The author notes the traits of the intellectuals that led to their estrangement from Western societies, noting that since the West has become more secular, intellectuals actually have the hardest time adapting—they see a lack of purpose and meaning in capitalist societies and adopt socialism as almost a sort of quasi-religion in response. These "pilgrims" traveled to some of the worst societies on earth to look for alternatives to the West and suspended their critical faculties when they arrived, glossing over the political imprisonments and the suffering of ordinary people endemic to socialist societies (the pilgrims purported to be searching for a more equitable way of life, but the Communist regimes they visited were even more stratified than their native societies).

Hollander notes that many of the intellectuals succumbed to the flattery of their totalitarian hosts on their visits, even though many were at least middle-aged (viz., old enough to be clear-eyed enough not to fall for that approach). This 1998 version of "Political Pilgrims" contains the prefaces of each version released (four in all). The book is a bit repetitive in places and the book could easily have been, say, 10 or 20 percent shorter. Nonetheless, it is a worthy read and considered a classic treatment of the spectacle of those who take undue interest and pleasure in evil societies while simultaneously loathing their own much better, if imperfect, societies.
Tansino
Western intellectuals like to think of themselves as men and women of reason who are better than common people. Paul Hollander shows how easily intellectuals have been fooled into completely false analysis of totalitarian regimes. As he has documented the intellectuals are as gullible or more gullible than the average person since their judgment is based mostly on their own emotional longs which completely overwhelm their reason.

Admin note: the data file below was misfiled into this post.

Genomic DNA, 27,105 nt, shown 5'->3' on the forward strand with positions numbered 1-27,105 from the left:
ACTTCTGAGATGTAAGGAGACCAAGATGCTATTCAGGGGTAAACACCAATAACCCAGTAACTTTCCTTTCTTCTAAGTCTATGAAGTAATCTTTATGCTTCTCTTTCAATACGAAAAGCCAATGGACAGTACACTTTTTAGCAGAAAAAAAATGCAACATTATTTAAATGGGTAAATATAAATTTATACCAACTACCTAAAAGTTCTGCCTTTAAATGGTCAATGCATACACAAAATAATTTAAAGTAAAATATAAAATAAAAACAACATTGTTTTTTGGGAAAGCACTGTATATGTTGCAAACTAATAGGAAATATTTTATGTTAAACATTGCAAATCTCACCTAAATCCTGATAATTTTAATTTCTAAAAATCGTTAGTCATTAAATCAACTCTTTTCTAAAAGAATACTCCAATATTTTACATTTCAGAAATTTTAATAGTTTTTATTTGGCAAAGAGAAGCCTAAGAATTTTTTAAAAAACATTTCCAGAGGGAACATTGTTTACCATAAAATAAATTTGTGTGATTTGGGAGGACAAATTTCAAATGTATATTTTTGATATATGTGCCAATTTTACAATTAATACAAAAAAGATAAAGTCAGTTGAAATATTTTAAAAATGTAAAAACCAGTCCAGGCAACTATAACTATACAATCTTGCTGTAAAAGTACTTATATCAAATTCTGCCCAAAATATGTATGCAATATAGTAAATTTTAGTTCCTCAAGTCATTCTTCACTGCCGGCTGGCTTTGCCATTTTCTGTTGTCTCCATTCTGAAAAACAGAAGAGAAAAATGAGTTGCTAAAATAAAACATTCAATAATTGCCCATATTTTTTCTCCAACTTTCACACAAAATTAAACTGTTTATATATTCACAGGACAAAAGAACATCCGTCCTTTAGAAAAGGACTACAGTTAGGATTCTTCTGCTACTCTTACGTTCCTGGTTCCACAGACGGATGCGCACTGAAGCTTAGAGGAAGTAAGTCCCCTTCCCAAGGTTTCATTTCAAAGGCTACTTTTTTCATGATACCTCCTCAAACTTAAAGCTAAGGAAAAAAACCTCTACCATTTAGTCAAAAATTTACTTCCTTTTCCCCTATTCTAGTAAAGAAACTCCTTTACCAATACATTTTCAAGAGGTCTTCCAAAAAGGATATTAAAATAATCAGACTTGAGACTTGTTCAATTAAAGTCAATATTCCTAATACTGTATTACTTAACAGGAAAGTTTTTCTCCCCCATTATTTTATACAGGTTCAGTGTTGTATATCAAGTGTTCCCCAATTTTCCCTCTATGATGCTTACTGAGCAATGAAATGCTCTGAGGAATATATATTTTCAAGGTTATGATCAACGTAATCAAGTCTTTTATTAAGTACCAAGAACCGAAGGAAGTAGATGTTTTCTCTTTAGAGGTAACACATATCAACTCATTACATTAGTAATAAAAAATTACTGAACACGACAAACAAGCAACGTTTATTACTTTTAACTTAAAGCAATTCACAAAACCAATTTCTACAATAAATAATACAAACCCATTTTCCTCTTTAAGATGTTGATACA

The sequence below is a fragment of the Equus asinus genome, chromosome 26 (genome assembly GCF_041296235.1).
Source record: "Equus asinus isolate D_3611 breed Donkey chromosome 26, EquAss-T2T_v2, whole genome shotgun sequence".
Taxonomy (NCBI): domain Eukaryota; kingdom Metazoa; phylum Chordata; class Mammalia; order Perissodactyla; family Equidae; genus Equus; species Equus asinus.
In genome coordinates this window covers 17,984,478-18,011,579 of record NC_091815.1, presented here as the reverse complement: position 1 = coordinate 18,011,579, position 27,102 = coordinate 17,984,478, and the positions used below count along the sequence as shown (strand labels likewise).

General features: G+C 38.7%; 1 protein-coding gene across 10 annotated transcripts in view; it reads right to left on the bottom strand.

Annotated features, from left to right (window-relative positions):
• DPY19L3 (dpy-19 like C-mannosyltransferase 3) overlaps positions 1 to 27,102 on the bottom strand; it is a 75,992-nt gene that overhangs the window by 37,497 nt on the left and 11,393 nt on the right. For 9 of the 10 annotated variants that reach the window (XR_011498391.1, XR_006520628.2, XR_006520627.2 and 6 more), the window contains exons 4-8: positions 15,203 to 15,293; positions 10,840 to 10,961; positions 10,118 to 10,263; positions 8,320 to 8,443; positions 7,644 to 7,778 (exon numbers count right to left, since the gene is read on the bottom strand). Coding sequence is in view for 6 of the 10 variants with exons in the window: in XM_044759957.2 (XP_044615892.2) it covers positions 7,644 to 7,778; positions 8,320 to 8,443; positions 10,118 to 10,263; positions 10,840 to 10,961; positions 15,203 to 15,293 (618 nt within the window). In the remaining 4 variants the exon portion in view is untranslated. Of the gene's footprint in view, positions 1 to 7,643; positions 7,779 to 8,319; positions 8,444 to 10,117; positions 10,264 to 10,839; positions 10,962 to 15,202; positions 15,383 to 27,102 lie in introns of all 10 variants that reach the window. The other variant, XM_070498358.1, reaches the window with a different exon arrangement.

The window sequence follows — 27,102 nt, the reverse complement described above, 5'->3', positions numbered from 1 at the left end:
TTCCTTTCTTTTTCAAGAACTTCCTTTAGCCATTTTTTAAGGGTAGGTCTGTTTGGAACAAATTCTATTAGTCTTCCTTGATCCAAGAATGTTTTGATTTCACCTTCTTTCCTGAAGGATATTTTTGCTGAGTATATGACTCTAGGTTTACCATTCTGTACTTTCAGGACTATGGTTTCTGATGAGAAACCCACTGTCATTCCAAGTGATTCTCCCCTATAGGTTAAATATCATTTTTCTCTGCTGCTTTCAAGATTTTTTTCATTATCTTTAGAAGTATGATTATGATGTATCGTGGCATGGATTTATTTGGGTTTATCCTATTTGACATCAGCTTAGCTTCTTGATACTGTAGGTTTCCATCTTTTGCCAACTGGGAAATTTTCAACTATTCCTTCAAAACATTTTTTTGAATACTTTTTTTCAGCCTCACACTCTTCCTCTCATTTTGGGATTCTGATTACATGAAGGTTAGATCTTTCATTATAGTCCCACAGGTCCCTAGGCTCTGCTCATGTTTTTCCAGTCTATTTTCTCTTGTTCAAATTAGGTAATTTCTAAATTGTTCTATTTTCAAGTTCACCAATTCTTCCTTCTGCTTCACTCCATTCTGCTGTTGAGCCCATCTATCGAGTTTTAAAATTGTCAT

BlackHaze
Hollander hits an important nail on its head. Many members of the intellectual left have a horrible track record of either excusing or turning a blind eye to the brutality of socialist dictators. As such, many twentieth century leftists served as apologists for evil socialist dictators. Of course, these same people have no difficulty finding fault with the US and UK. No problem in the West is too small to warrant condemnation in their eyes.

The sad truth is that the vision of an egalitarian society has been romanticized and popularized. Even today there are some who defend and even promote the USSR. Hollander counters this nonsense with evidence. Unfortunately, there are still some ideologues to whom evidence means nothing. We need more scholars like Hollander.
I'm a Russian Occupant
Hollander does a fine job of describing the silliness of Western intellectuals and their infatuation with the Soviet and other communist systems. The only shortcoming was possibly the author's effort to be clinical and objective prevents him from driving home the point quite as firmly as he might have.
Goltigor
Hollander's background is that of a Hungarian exile and as any exile of Communism, he explored the exasperating mindset of many Westerners. This study is undertaken in far more detail due to Hollander's academic interests and yet, the ideas are not new but the depth of coverage is slightly better than previous works.

David Caute explored the phenomenon somewhat in The Fellow Travelers but it is only Hollander who attempted an entire study of not just specific fellow travelers but to explore a generalized psychology of such people. Some basic ideas are given but sadly, the actual scope of the information is limited by a failure to connect to research carried out then and since on Narcissism. The two are closely linked and the connection must await another book.

Hollander nonetheless presents a convincing argument for what he has managed to put forward but this still rests on far too few primary sources for me to feel entirely comfortable with the basis for his arguments as stated. Later study would seem to support him but the connections that could have been made in the later editions did not take advantage of new research regarding psychology or ameliorate the coverage of Communist hospitality.

This is a fine academic or popular resource but it suffers from a lack of detailed sources (personal experience may be true but hardly citeable), repetition at points, and some excessive verbosity. Several anecdotes serve to illustrate well where his explanations are not as easy to digest. This is well worth purchasing but a certain cynicism will likely arise when dealing with idealists if the book is well read.
EXIBUZYW
Beautifully written update of a classic.